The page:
Let All Former Rites Surrender?

The Wheat&Weeds made a rare foray into the world of "attending Mass as a family" this morning. Usually the two parents attend separate masses w/ different Weedlets in tow --in the interest of Mom Actually Being Able to Pray At One Mass Each Week (baby thinks all silences are to be filled w/ the sound of his voice).
Through a series of fortuitous misunderstandings between the parents, we ended up at the Basilica of the Immaculate Conception and stumbled upon a First Mass of a priest ordained yesterday for the Diocese of Arlington. Mass was in the gorgeous crypt, and it was a solemn high mass complete with polyphany choir and K of C honor guard (which kept the 4-year-old sufficently distracted. "But Mom, knights are supposed to have swords," was his only complaint). A mass like that puts RC2 in the immediate spirit of worship. Her kids: not so much (about which more in a sec).
A bit of Catholic lore from the new priest's comments at the close of mass. He said that there is an ancient custom in the Church that the priest receives the cloth that binds his hands after they are annointed for use as his finger towel at his first mass. This cloth is to be buried with his parents when they die, so they can offer "proof" that they've given a vocation to the Church. Isn't that cool?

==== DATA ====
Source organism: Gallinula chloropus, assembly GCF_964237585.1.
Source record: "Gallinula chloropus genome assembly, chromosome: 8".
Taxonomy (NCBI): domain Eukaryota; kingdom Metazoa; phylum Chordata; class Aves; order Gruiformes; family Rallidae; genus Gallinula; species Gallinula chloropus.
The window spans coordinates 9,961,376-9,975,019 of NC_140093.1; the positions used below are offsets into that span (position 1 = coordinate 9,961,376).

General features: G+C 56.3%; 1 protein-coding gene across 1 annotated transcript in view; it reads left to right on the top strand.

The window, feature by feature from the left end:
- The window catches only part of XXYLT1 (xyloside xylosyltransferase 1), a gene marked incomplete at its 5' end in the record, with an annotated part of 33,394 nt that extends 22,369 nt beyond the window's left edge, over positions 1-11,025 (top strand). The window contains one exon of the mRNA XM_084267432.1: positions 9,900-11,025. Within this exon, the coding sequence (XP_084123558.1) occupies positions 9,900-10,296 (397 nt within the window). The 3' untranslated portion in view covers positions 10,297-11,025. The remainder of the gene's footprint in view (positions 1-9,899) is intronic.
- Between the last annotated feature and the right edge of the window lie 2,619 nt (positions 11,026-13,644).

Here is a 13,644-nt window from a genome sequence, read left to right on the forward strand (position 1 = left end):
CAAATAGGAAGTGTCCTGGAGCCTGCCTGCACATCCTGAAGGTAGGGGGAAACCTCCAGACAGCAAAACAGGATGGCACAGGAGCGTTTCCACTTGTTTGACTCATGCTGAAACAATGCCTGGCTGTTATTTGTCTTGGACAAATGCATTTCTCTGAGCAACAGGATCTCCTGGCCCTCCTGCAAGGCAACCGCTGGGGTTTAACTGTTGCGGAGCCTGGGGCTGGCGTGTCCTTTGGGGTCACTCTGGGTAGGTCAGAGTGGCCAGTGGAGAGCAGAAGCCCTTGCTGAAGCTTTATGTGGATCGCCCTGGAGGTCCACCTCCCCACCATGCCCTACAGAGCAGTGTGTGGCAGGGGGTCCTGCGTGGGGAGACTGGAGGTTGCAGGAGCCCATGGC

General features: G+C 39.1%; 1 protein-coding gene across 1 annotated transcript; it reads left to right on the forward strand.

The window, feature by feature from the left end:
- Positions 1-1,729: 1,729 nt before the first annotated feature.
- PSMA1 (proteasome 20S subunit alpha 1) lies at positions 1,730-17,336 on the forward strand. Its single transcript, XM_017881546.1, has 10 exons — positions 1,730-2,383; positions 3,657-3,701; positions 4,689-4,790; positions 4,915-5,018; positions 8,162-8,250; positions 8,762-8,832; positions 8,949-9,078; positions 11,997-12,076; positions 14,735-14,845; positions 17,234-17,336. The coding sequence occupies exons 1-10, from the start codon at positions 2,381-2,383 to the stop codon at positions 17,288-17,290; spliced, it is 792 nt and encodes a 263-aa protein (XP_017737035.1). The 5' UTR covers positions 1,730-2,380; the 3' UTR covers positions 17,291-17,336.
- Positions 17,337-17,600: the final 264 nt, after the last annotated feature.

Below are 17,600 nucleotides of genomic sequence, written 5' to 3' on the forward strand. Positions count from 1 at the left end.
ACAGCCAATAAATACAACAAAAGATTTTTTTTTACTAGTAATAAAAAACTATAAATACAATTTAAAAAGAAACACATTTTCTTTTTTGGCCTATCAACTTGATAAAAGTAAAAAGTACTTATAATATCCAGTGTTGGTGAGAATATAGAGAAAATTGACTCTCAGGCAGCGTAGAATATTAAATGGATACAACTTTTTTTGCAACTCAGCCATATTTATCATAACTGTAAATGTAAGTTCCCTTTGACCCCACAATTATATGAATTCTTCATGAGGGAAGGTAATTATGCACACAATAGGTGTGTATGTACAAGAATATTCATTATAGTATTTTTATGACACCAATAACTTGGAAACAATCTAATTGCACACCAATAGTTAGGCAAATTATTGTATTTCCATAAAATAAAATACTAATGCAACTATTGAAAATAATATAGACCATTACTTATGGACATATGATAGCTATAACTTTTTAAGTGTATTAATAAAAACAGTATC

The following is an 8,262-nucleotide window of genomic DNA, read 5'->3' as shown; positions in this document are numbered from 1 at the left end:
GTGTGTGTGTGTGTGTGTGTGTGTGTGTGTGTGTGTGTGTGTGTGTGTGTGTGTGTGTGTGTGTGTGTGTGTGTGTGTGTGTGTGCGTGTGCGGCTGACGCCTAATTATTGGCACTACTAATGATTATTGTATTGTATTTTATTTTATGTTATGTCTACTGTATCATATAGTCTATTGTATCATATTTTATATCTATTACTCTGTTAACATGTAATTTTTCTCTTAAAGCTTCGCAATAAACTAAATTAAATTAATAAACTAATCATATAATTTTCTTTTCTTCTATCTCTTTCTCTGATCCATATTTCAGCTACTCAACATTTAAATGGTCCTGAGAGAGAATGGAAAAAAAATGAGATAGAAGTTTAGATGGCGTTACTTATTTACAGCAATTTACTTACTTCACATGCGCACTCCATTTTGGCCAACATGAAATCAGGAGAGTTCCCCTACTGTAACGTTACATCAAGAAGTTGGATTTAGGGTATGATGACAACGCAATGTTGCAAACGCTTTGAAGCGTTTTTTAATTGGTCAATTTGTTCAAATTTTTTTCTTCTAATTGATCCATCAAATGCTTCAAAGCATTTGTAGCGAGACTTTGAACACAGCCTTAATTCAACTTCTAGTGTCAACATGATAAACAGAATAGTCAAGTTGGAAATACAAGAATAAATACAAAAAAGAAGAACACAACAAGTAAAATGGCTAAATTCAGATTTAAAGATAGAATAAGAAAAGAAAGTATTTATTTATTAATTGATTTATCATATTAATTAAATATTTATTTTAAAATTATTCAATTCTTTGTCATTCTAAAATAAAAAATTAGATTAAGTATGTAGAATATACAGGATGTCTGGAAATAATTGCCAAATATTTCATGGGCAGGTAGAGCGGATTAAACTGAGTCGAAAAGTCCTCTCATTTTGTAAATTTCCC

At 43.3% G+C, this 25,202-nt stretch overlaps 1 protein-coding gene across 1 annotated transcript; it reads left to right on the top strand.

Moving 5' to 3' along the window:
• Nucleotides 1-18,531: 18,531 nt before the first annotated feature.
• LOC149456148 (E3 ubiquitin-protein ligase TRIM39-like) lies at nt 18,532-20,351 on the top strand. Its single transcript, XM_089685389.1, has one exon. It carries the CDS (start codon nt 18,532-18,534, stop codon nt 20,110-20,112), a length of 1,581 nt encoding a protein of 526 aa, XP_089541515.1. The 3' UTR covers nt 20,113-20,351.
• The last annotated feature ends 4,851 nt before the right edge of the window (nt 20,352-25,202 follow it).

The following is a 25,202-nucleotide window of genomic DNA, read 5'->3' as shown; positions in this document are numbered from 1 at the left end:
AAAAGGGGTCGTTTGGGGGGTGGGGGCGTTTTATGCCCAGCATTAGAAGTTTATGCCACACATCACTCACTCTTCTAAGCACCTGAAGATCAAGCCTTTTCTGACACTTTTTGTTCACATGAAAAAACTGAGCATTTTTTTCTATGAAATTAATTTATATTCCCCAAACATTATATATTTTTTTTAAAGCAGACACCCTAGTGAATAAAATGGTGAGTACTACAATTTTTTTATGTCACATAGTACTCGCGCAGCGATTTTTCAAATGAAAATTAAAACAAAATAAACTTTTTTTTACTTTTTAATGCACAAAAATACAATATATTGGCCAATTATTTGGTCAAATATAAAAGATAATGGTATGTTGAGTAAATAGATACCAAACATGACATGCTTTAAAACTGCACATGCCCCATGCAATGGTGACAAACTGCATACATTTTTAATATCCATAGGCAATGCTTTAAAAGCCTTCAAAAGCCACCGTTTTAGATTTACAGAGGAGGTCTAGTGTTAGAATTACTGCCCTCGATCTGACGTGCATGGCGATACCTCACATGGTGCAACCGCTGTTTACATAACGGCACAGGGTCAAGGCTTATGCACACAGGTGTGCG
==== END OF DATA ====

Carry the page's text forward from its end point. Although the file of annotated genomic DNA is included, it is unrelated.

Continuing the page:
Her children's mixed reactions to the solemn high mass (they rarely experience one because our parish used to have one of the Glory & Praise composers in residence, so the "folk" mass is an enshrined tradition and the "traditional" choir is, forgive me Lord, dreadful. It means well, but several of its members can't carry a tune) turned her thoughts once again to liturgy and the fact that tastes have to be educated. You can't, as the Traditionalists would have it, simply announce, "And now, after that little interruption, we return to our regularly scheduled Latin rite," and expect everyone to "get it." By now, the new forms are themselves a kind of tradition. Mess with them, and you will be doing to others precisely what you feel was done to you. Coincidentally, stumbled upon a George Weigel column on this very topic as it relates to B16.